Big Skies Bike Rides: Burton Agnes and Kilham from Driffield

kilham_driffield_railway_crossing_ncn1_260Big Skies Bike Rides is the name given to eight cycle loop rides 'launched' in 2010. They take their name from the phrase used by David Hockney when he compared the sky over the Yorkshire Wolds to 'the big sky' he experienced in the American West. This 24-mile route starts in the centre of Driffield and passes through Skerne, Wansford, Lowthorpe and Nafferton.

I rode almost all of this route a couple of months ago. It was one of my first rides this year, and I've been trying to think of something positive to say about it. To be honest there isn't a lot. In fact, the best part of the day's journey was getting to the start, such as riding along the lovely road near Bracken.

I hadn't planned to do this ride, but only one other cyclist turned up on this Sunday in the middle of January. I showed him the route and we set off from Cottingham. After something to eat and drink in Bell Mills cafe (we didn't go in to the centre of Driffield) we returned to Skerne and followed the map. There is little that I remember about the ride to these locked railway gates. Cyclists and pedestrians can get through, obviously, but I'm not sure how long the road has been closed to motor vehicles. Unlike the pretty signal box and the lovely view at Howsham I passed by last weekend, there was nothing nice to look at here.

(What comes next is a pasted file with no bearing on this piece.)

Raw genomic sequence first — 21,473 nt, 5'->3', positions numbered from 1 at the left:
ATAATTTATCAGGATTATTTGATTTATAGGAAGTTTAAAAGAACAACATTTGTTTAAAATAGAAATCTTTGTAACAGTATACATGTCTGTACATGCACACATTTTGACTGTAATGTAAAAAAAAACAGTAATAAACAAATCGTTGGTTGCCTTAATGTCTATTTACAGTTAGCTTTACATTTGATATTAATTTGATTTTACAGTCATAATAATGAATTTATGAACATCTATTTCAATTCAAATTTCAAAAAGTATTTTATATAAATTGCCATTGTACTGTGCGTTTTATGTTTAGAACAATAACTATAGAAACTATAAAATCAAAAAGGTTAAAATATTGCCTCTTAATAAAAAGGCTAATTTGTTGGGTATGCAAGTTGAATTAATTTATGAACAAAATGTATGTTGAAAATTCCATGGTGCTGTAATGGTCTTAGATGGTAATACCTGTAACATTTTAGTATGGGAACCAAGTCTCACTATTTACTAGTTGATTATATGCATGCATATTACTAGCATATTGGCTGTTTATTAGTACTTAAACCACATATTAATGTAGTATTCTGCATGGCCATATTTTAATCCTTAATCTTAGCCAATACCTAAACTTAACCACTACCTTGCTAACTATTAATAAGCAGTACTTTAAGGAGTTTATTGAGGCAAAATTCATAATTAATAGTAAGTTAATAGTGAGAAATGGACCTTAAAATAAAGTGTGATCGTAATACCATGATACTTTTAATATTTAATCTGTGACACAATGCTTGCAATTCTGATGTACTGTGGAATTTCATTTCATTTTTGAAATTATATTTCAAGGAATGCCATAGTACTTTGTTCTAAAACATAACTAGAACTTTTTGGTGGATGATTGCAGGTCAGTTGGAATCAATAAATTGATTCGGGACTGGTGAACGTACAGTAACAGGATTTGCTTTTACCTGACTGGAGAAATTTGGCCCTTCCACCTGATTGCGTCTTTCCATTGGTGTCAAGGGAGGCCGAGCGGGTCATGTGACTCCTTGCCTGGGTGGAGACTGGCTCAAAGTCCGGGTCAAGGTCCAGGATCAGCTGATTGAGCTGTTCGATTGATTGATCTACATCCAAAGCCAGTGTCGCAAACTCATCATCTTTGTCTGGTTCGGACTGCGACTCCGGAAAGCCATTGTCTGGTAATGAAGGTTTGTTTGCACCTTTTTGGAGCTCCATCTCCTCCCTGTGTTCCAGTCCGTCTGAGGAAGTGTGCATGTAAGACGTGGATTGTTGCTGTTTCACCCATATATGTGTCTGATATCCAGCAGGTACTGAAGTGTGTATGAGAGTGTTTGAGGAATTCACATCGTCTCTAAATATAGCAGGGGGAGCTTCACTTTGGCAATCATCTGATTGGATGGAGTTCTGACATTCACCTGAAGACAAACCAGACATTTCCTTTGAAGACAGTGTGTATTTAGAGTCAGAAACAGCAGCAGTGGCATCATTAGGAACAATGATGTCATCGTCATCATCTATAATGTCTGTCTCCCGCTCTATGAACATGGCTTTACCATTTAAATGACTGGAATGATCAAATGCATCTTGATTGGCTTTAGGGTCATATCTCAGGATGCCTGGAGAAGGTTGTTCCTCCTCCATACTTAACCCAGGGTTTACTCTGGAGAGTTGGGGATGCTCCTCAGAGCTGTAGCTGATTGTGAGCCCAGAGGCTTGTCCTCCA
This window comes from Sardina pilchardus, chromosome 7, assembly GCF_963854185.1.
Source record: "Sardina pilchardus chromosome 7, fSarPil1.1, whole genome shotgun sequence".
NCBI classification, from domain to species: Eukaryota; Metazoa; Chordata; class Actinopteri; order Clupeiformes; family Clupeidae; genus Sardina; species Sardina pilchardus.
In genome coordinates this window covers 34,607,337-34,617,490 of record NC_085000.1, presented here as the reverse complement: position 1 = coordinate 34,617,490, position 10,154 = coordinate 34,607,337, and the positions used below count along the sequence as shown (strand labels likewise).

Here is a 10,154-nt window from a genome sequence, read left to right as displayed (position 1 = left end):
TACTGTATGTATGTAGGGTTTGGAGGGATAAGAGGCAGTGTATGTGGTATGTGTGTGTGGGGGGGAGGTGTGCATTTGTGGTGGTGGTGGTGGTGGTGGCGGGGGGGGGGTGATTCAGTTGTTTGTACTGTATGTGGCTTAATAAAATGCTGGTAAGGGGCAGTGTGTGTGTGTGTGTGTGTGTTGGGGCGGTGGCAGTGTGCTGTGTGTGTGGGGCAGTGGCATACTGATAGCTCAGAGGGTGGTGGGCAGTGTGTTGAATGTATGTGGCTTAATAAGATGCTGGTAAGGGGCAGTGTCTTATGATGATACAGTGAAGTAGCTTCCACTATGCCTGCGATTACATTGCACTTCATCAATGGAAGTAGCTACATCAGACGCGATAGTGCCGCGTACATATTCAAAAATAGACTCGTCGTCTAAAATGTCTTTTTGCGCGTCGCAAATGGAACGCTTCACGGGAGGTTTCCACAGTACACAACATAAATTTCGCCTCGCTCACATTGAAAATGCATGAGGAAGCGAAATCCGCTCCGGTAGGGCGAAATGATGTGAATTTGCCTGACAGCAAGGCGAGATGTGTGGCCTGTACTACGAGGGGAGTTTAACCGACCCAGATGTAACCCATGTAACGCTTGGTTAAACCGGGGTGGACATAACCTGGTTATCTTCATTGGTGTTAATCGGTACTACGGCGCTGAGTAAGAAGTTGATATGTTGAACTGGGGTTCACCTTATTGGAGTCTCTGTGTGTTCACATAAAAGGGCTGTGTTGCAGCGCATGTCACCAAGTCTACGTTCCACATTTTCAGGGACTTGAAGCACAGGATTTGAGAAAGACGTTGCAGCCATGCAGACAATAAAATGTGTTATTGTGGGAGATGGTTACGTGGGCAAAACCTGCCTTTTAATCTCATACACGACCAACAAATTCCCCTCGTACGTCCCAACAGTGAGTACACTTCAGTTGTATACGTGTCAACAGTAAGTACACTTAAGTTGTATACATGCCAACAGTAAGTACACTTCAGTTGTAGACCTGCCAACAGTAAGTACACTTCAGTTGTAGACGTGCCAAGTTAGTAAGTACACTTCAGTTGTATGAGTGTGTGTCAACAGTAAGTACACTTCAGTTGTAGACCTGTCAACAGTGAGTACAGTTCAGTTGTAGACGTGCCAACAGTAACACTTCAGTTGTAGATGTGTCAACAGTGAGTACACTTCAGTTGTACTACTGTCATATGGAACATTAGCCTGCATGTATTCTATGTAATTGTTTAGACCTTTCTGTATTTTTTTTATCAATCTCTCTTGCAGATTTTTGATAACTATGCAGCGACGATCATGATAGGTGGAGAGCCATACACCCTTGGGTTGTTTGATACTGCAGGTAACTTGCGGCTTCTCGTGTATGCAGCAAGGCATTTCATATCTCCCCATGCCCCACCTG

The road either side of this locked railway crossing was, unsurprisingly, rather quiet.

We rode through Lowthorpe (NCN 1 bypasses this little village) then Harpham before fiinding the next crossing shown below. This was a more pleasant part of the route, but my companion for the day – despite riding a mountain bike – wasn't impressed by the amount of mud and standing water on the road. (He was thinking of the other residents in his block of flats and didn't want to leave muck on the stairs.) I had that same sinking feeling you get when you invite someone to see a film or play and slowly realise that they are not enjoying it. There's not a lot of room to squirm on a Brooks B17 Standard saddle, but I managed somehow.


Another railway crossing closed to motor vehicles, here on route 1 of the NCN. This is the third of five crossings of the Yorkshire Coast Line you would make if you were to cycle the full Driffield Big Skies Bike Ride.

Tom actually carried his bike after we crossed the tracks before we cycled off towards Burton Agnes and the A614. If that main road wasn't so busy the competing cycle way signs you can see there would be rather amusing. You can cross over immediately and follow the National Byway route (which I would recommend) along a road marked as a dead end. The National Cycle Network route sends you to the left and the brow of a short climb before you cross the road. Either way you head towards Rudston Beacon. Soon after it started to rain Tom and I went our separate ways at Kilham. (Although it was early in the afternoon it was dark already, and Tom had no lights – he wanted to get home.)